For myself I can say I know quite good about 3D technology from my days when I was young, but I am very sure that the Sun guys are far ahead of myself!

No, I'm neither blind nor a purist. I just know that if I felt I'd better use naked OpenGL, I'd do it in C or C++. Just for the reason you mention: then I could use all the things around for OpenGL.

I just see it the other way round. I don't start with wanting to use Java, then look for a 3D API. It's more that I see the great Java3D API (together with a great network API, a good GUI API, a good memory management system) and then feel comfortable that I can use Java with it.

For me, exploiting a well-behaved, powerful system where I feel that real experts built it is just pure fun. Implementing bounds determination and frustrum culling is NO fun. Did it before. Sucked.

HARDCODE    --     DRTS/FlyingGuns/JPilot/JXInput  --    skype me: joerg.plewe
Offline Breakfast

Senior Devvie




for great justice!


« Reply #9 - Posted 2003-01-14 11:58:21 »

I fall on the J3d side here too- I would say that if you don't already understand OpenGL then there is probably not a lot to gain by using one of the java-ogl interfaces. You can do all the same stuff with J3d and if your world is not immensely complex I can't see there being any noticeable difference at all.  If it is, j3d may well be better.

I would definitely look at Selman's java3d book and the sun tutorials to start with. There is also some good stuff at j3d.org for specific areas, and people here are always willing to give advice.

Unfortunately there is something of a dearth of basic tutorials to follow those up but people here and on the java3d-interest mailing list are helpful and very well informed, even if half of them will tell you you were wrong to use that API (whichever you choose) and you should have burn everything you own, forget everything you thought you knew and move to the mountains to be a hermit. Or at least change to GL4/lwgl/j3d/etc Smiley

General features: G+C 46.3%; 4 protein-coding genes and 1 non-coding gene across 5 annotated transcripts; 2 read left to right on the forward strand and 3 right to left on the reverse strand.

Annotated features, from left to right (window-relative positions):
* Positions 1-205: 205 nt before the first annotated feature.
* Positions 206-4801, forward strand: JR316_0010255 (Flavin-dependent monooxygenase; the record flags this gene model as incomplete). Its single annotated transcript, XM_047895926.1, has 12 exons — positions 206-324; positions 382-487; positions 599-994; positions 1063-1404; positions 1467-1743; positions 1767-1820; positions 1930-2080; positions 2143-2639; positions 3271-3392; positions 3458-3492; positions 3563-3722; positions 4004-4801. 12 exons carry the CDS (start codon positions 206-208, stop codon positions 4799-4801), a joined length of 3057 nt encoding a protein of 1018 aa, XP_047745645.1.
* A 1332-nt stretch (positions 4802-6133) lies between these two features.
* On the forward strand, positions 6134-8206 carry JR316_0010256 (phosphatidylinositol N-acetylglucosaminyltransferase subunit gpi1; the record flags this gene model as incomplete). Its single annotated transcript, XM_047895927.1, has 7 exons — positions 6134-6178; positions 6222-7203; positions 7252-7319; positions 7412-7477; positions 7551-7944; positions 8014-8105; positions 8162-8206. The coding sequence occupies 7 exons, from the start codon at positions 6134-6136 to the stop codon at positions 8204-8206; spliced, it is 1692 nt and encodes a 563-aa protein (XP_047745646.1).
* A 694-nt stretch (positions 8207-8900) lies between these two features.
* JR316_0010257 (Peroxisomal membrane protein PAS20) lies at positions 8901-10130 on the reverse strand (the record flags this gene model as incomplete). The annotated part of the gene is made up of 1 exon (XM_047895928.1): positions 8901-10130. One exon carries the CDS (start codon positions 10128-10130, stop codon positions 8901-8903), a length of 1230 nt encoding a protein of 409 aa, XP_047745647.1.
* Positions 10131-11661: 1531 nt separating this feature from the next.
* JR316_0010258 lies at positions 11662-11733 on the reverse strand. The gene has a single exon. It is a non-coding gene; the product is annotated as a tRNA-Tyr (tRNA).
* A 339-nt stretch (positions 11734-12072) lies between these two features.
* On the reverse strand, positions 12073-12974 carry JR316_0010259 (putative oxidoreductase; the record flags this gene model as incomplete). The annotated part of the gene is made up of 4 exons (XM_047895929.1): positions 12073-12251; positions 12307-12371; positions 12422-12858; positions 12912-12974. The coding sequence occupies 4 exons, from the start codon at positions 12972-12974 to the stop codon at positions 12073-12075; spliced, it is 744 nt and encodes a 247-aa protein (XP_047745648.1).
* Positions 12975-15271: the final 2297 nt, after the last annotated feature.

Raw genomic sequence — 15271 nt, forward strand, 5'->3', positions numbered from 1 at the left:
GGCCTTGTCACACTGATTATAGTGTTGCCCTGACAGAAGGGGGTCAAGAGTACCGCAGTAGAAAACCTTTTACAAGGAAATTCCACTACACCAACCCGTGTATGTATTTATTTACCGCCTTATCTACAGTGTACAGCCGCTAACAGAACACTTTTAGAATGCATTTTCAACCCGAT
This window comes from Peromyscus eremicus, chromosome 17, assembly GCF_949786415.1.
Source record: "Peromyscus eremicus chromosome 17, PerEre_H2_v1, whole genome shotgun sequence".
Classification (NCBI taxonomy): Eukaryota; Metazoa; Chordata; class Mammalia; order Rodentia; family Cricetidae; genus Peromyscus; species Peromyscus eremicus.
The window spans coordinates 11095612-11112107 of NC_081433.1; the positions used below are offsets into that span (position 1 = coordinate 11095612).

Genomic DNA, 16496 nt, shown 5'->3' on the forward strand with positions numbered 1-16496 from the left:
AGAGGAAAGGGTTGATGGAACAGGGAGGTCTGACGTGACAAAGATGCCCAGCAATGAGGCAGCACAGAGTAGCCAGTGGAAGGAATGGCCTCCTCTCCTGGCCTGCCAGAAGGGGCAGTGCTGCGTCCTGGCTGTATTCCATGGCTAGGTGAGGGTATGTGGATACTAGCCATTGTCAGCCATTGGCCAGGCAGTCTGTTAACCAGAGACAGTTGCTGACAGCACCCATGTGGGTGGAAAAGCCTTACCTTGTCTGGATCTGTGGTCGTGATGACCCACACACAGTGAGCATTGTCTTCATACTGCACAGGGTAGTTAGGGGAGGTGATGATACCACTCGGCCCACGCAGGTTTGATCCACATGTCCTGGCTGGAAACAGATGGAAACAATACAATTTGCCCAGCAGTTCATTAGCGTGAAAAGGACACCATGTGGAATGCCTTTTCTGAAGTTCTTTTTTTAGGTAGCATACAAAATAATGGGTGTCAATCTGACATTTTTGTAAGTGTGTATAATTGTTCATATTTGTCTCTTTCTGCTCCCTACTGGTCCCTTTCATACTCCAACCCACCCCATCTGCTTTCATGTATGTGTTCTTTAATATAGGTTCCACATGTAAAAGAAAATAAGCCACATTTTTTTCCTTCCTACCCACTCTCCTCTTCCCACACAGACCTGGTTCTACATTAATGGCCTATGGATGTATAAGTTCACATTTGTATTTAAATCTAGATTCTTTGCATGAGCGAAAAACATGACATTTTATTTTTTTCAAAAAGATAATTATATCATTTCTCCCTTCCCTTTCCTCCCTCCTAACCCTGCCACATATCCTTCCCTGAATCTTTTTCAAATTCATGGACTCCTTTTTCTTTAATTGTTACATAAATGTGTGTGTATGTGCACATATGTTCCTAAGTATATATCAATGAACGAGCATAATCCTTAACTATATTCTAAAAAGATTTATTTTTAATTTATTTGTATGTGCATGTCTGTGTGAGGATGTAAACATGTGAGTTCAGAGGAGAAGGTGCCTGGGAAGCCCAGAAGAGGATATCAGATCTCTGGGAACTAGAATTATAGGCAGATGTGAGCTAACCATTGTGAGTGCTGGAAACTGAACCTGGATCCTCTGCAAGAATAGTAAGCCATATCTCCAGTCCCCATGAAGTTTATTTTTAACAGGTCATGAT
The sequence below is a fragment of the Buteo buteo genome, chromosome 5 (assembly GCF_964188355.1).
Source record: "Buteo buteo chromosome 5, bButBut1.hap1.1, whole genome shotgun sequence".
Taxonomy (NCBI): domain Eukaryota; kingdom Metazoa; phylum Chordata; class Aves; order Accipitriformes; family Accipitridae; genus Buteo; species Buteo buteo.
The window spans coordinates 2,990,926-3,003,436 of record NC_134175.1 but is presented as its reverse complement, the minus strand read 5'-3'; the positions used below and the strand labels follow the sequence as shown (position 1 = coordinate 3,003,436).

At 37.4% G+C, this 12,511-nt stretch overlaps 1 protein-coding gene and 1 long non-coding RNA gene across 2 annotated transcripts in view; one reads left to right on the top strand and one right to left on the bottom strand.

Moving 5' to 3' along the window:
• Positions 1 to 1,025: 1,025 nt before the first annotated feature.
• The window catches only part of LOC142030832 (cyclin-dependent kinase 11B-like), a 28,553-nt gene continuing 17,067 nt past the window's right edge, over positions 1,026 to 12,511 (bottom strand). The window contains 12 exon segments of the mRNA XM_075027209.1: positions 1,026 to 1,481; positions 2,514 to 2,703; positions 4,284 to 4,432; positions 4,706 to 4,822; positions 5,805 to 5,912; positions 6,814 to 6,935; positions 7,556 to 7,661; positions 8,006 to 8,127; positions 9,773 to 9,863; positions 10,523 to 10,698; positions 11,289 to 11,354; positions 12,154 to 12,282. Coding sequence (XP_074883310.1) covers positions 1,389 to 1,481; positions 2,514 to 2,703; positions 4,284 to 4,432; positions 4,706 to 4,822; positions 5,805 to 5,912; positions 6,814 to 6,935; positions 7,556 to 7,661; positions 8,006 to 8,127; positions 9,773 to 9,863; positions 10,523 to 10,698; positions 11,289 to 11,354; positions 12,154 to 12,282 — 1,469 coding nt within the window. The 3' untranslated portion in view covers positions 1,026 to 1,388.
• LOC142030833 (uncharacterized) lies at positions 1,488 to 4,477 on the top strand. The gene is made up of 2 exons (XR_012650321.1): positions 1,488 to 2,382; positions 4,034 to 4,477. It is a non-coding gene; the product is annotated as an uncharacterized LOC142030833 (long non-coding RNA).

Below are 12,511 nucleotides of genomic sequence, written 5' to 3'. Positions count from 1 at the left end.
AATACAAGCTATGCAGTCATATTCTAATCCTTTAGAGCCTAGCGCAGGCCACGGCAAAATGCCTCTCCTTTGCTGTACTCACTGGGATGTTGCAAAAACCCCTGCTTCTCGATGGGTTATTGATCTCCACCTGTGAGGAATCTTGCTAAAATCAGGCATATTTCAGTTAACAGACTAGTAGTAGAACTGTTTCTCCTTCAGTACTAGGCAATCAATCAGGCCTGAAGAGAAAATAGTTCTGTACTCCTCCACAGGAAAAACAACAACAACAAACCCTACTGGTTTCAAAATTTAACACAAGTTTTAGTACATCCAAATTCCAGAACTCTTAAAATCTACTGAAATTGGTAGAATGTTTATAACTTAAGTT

I would agree with herkules that if you use Java3D you will be able to get into the interesting bit a whole lot sooner, unless you find really complex maths really interesting.
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Offline princec

« JGO Spiffy Duke »


Medals: 430
Projects: 3
Exp: 16 years


Eh? Who? What? ... Me?


« Reply #10 - Posted 2003-01-14 15:28:46 »

Actually I found learning the maths really very interesting indeed, and I felt a great sense of achievement in getting things to work as expected when, honestly, I don't really know anything about 3D graphics.

It's also led to that deep understanding of things that you only get by looking under the hood and doing it yourself.

Cas Smiley

Offline Captain-Goatse

Junior Devvie




I suck at teh 2D. XBOX IS BIG LOL!111


« Reply #11 - Posted 2003-01-14 15:57:08 »

I noticed the same excact thing as Cas, the deeper understanding.

At first I was like wtf give me back transform3d, but once I got into it I never wanted to look back. There is just... so much potential in openGL, which I fail to see when I look at java3d. It is not that java3d is just restricted, but also that you can't do everything yourself.

Besides the math isn't that hard. Doing 4x4 transform matrices should be a cake for anyone who has taken math in the university/college. Trigonometry, matrices, little transformations of functions, which you will see in 2d anyway. Not that hard at all.

In fact when I started with java3d it took me longer to get to this stage than with opengl. I admit that I'm not still fluent with opengl, but I'm going strong.  


Offline Breakfast

Senior Devvie




for great justice!


« Reply #12 - Posted 2003-01-15 12:41:56 »

Quote
Besides the math isn't that hard. Doing 4x4 transform matrices should be a cake for anyone who has taken math in the university/college.

What about those of us who did Philosophy?   Cry
Offline swpalmer

JGO Coder


Exp: 12 years


Where's the Kaboom?


« Reply #13 - Posted 2003-01-18 20:50:14 »

Quote
What about those of us who did Philosophy?


I'm afraid there is no hope for you. Cheesy

Offline Herkules

Senior Devvie




Friendly fire isn't friendly!


« Reply #14 - Posted 2003-01-19 15:41:40 »

Captain-Goatse, I have the feeling that you are not really aware of whats lying in front of you....

HARDCODE    --     DRTS/FlyingGuns/JPilot/JXInput  --    skype me: joerg.plewe
Offline gcollin

Senior Newbie




Java games rock!


« Reply #15 - Posted 2003-01-20 09:23:26 »

You can mix Java 2D and 3D anyway you like (with java3D).
I do this for a space game.
The starfield background is simply a picture drawn in Java2D before the 3D.

If you want your 2D to be behind the 3D stuff, use
  Canvas3D.preRender()

if you want 2D to be in front of 3D, use
  Canvas3D.postRender().

Hope this helps.
GĂ©rard